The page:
Ray Spence – part of the Key West music gumbo
Rayfield Spencer Beazer, born to Elaine and Ralph Beazer, is originally from the Bronx, New York. His father was a huge jazz fan and would always to listen to John Coltrane, Hank Mobley, Dave Brubeck with his son. Ray’s father was also a big Doo-Wop fan.
Ray would bang around in his chair while listening to music, and at age 12, his father decided to get him a drum set. He had a few drum lessons from adult friends through age 14, and then attended Fiorello LaGuardia High School of Music & Art and Performing Arts near Lincoln Center in the Upper West Side of Manhattan (a short walk to the Metropolitan Opera House). Their school orchestra was frequently conducted by Leonard Bernstein, and graduations were held in Carnegie Hall.
Ironically, another Key West musician attended the same school, Richie Ciavolino who was also a drummer. Ray attended from 1976 – 1979. The school was famous for serious alumni including Madonna, Billy Dee Williams, Omaha King (Weather Report – Buddy Rich), Kenny Washington (bass).
After graduating from high school, Ray traveled with a music troupe from school, performing in St. Croix in the Virgin Islands. One night in St. Croix, he walked outside to a sky full of stars and was amazed – there weren’t many starry nights while growing up growing up in New York City.
He attended Manhattan Community College in 1986 to learn the recording of medical records. A friend called and asked if he wanted to tour with Sam and Dave for a few months – that was the end of his college career. He performed in top 40 bands around town, playing serious rock n roll. In December 1989, he got a gig with Sea Escape cruise ship line out of Port Canaveral, Florida and discovered the warm Florida winter weather. Another call from a friend in Orlando made the move to Florida permanent.
While in Orlando, Ray’s friend, Hebrew Edwards, called with a gig at Rum Runners on Duval Street, Key West. The gig lasted for over a decade. Ray played Reggae with Duane Scott, Abdul Mateen, and a few others. He got a call from Brian Roberts to perform with the Prime Movers band that has lasted for over twenty years to current day.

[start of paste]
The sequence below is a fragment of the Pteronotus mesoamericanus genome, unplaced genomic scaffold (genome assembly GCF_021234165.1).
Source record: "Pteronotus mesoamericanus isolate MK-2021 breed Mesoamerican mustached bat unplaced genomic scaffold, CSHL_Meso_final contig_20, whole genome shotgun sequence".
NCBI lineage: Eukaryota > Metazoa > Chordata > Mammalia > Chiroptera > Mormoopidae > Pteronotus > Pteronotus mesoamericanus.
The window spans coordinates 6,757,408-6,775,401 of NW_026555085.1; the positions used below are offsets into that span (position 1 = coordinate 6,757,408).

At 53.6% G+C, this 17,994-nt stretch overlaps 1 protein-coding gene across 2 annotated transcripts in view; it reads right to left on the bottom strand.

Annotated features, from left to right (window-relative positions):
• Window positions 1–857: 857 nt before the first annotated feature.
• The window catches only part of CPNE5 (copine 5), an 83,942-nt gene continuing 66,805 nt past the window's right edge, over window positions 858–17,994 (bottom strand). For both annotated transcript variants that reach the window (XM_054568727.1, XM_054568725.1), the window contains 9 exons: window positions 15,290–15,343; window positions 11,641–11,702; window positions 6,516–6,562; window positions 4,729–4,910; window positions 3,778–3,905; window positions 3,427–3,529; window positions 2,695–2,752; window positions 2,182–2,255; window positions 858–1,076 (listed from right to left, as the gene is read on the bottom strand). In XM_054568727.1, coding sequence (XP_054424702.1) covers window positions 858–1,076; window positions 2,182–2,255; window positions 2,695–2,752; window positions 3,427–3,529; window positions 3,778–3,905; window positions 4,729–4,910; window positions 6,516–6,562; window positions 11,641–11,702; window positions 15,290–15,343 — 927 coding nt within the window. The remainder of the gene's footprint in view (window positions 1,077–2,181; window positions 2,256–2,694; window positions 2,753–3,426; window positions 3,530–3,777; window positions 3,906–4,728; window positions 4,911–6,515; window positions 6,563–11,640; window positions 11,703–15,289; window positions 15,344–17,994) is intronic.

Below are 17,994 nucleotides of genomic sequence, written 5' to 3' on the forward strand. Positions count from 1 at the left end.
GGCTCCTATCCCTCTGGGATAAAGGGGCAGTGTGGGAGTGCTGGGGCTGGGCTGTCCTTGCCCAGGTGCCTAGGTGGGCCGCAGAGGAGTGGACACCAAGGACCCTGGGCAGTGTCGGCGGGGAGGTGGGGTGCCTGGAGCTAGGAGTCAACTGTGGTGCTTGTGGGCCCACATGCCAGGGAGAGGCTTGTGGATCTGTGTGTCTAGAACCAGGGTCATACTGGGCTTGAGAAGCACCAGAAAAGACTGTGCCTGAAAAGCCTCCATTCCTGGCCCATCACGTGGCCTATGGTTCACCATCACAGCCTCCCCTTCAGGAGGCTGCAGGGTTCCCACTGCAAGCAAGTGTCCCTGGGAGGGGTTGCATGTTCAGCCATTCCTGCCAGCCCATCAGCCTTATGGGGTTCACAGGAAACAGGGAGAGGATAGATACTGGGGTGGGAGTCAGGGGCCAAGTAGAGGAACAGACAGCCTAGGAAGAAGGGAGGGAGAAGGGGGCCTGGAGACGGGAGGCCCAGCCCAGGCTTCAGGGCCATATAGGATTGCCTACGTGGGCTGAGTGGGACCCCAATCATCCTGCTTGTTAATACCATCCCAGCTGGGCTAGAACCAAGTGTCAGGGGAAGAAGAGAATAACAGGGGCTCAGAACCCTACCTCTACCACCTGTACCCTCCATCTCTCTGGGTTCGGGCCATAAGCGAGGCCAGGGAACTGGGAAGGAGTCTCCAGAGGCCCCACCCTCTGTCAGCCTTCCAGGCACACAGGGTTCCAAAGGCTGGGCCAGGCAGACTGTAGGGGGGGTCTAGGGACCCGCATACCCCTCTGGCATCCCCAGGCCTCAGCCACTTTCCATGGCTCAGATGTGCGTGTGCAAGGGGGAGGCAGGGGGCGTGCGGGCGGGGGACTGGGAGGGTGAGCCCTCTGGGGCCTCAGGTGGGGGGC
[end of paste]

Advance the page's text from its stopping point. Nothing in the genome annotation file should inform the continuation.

Many really good players have performed with the Prime Movers through the years including, George Victory, Tim McAlpine, Alphonse, Rob DiStasi, et al. Over the years, Ray has performed with a host of Key West special musicians like Chris Burchard, Chris Case, Jersey Slim, Keith Ricks,and made a lot of good music together.
Ray loves straight up jazz and many other genres but his favorite gigs were the five sold out concerts at the Key West Theater with Coffee Butler and the Soul of Key West Band. He got to enjoy the sublime entertainment of Coffee Butler, Cliff Sawyer, Robert Albury, Clayton and Mina Lopez and perform with an all-star cast of musicians. Those shows were special for a number of reasons. It took five great Conch entertainers to get Conch Key West music lovers to venture downtown and purchase a ticket for music. People that had never come downtown, let alone to the Key West Theater, were eager to see these legendary performers.
When Ray was performing with Coffee, and if something was wrong with the way he was playing drums, Coffee would give him “the look” and shake his head like ‘no, no’, Ray would change to what he thought was needed, a different method, or tempo he thought Coffee would like. After the change, Coffee would look over and smile, and Ray knew everything was right.
One post Irma observation that many have noticed is an increase in solo guitarists as opposed to duets, trios, or quartets. There is a standing joke around town that Key West has more guitar players in town than bartenders. That statement, however, includes some world class guitarist.
One gig with the late Jersey Slim at Sloppy Joe’s, the management asked Chris Case to turn the music volume down a little which he did. Jersey Slim was infuriated and immediately told Chris to crank the volume back up and almost got the whole band kicked off stage. Jersey lived in the apartment above Ray. One Saturday afternoon Ray was cleaning his apartment and may have been playing music that was possibly a bit loud. Two police officers knocked on his door asking him to turn down his music. One police officer was pointing his finger upstairs – Jersey Slim had called the cops.
Ray Spence performs with Robert Albury at the Ocean Key House on Thursdays and Sundays. He also has gigs at the Kimpton Hotel on Saturdays, Mangoes on Wednesdays, and the Perry Hotel on Stock Island on Tuesdays.
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